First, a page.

For years, public libraries have been offering some form of Summer Reading Program for the youth in their communities. There is an abundance of evidence on the benefits of Summer Reading Programs in reducing the effects of summer slide and reducing the achievement gaps that can exist between students from low and middle income families. (For more resources look at http://www.summermatters.net/summer-learning-loss-increases-the-achievement-gap-diagram/ and https://www.cde.state.co.us/cdelib/summerslide). In the last ten years, many public libraries and youth librarians have been asking the questions “Is a Summer Reading program enough?” and “How can we help reduce our students’ losses in mathematics and other subject areas?”  The evolving solution to those questions is the transformation from Summer Reading Programs to Summer Learning Programs.

ALSC Board

Summer Reading and Learning is a Year-Round Community Effort

Two weeks ago I had the pleasure of attending the National Summer Learning Association (NSLA) conference in Atlanta.  It was a great reminder that Summer Reading/Learning is always on the top of not only our minds, but the minds of our partners in the community who share the pleasures of working with children when the regular school year is not in session.  It seems we’re always in the midst of planning, conducting, and evaluating summer programs.

Blogger Meg Smith

Summertime Kids Means Summertime Fun

Though 4th of July has come and gone, summer reading is still in full swing. A critical part of our summer reading initiatives is our outreach programming to provide resources to youth unable to visit the library. One of our most successful outreach programs is our involvement with Summertime Kids. The Friends of the Cumberland County Public Library, Inc. recently received a $10,000.00 Summertime Kids Grant through Cumberland Community Foundation, Inc. to provide books and book bags to youth involved in Summertime Kids camps. Summertime Kids camps provide summer resources and experiences to youth from underserved communities, and public library staff partner with camp sites to provide books and book bags to participants. During Summertime Kids programming, youth services staff encourage campers to develop their skills in choosing reading materials as participants select two books they take home to begin or add to their home libraries. Children and teens also…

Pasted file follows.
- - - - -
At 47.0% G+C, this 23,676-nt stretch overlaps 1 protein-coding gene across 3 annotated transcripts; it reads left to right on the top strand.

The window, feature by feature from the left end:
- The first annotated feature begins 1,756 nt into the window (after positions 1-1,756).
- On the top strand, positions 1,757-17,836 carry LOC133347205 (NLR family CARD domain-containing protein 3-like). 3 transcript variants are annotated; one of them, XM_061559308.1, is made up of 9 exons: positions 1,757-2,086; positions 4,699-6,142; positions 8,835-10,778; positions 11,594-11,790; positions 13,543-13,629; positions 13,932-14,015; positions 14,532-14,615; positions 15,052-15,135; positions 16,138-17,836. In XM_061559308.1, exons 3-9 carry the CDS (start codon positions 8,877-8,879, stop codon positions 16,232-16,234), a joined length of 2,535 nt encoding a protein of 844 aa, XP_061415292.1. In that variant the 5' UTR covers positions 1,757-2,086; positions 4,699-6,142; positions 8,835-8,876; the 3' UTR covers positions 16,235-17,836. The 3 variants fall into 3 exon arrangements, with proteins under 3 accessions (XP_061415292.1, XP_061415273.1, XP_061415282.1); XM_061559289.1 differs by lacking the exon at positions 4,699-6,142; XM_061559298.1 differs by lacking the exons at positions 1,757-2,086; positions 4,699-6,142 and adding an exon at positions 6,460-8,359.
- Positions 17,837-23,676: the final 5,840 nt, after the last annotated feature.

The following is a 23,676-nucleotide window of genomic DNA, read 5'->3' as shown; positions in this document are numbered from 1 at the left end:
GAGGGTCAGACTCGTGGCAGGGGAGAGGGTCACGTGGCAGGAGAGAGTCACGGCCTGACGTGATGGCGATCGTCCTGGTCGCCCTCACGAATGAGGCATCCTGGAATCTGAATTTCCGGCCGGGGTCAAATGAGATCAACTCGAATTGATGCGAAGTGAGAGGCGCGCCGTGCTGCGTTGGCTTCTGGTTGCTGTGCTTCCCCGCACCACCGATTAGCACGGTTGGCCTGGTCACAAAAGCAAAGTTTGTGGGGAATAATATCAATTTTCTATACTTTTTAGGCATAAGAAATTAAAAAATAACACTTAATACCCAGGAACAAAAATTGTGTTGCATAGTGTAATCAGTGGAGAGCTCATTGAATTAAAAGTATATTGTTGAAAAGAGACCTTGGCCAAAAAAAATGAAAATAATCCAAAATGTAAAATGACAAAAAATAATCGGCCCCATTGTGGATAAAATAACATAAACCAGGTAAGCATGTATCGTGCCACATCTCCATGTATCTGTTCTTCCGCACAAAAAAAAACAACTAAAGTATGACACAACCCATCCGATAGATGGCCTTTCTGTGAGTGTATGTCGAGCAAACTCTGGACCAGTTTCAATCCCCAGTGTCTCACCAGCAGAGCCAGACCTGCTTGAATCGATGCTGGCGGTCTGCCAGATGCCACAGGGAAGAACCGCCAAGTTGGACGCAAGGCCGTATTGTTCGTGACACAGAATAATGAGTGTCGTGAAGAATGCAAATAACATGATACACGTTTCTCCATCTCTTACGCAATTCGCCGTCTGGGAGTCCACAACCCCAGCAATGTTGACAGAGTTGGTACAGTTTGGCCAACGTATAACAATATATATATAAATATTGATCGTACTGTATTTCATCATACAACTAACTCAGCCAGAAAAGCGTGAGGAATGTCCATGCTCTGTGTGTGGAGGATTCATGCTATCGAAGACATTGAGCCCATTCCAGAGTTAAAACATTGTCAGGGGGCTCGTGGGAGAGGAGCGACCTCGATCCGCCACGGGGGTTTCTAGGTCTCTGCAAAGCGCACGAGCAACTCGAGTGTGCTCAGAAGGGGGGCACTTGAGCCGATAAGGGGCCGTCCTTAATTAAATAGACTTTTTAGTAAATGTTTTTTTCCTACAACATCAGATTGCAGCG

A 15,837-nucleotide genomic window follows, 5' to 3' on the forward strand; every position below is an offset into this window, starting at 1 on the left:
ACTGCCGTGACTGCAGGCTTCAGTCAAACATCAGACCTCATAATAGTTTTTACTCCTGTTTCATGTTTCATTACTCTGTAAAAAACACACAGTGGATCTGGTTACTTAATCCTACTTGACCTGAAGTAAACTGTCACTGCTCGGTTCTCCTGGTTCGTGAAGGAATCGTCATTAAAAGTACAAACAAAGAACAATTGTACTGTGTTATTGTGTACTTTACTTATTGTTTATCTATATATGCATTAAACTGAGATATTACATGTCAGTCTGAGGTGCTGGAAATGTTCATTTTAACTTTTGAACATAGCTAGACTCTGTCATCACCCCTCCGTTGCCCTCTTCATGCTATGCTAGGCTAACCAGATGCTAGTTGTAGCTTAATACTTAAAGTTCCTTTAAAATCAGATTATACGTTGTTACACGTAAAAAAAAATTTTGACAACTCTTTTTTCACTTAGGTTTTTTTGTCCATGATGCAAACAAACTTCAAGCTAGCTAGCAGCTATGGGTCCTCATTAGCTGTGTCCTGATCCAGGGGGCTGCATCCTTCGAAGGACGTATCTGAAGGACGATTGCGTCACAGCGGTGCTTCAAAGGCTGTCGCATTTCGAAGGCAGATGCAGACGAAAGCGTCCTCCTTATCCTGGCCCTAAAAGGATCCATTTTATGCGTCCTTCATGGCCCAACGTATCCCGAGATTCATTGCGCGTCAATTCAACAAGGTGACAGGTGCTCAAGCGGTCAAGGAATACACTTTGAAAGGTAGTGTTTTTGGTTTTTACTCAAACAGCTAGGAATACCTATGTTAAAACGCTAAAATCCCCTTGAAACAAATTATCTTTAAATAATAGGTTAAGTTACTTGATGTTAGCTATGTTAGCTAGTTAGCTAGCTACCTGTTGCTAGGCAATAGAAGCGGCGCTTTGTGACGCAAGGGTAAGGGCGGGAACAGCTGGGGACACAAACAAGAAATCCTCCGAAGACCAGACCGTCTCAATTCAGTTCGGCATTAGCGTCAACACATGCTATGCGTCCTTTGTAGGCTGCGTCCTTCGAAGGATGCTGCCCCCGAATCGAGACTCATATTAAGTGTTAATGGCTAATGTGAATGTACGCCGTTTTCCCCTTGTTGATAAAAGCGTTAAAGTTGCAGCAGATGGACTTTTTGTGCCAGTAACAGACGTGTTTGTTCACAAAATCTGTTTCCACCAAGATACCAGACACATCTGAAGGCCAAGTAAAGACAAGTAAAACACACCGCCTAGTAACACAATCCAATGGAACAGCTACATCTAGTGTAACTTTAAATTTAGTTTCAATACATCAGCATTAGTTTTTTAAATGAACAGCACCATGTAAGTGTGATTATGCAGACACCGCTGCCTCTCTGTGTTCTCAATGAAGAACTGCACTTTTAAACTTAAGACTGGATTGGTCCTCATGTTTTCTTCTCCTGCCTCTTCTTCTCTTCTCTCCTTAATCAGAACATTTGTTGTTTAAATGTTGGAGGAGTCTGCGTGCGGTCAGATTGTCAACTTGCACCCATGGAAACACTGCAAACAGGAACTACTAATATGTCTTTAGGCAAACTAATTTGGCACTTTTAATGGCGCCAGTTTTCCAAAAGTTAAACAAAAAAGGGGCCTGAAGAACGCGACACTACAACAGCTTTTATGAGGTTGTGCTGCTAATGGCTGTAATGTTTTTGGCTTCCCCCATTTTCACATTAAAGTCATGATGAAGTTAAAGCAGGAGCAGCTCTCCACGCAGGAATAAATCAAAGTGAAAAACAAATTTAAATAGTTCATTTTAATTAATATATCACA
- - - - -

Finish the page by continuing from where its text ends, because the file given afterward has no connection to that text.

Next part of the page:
Blogger Jonathan Dolce

STEM Teaching Begins with Preschoolers!

toddler interacting with science exhibit in Belgharia

STEM Teaching and Learning Begins with Preschoolers! So, I was explaining STEM to my dad, a retired physicist.  He’s skeptical by nature as any good scientist should be.  When I got to the part about teaching it to preschoolers, well, let’s just say I was bombarded by particles. But hear me out – it really DOES start with preschoolers!  And I can prove it! Penny Bauder, environmental scientist, teacher and mom of two, points out that “It is never too early to start STEM education, and an ideal way to teach STEM is to go out into nature!” Boston Children’s Museum, too, points out that children have a natural curiosity.  STEM is a great way to help 3-5 year-olds to focus and refine their naturally inquisitive behaviors. Linking it up to Summer Reading 2019! Even a pre-schooler can be a NASA citizen scientist!  Download and install the GLOBE Observer app…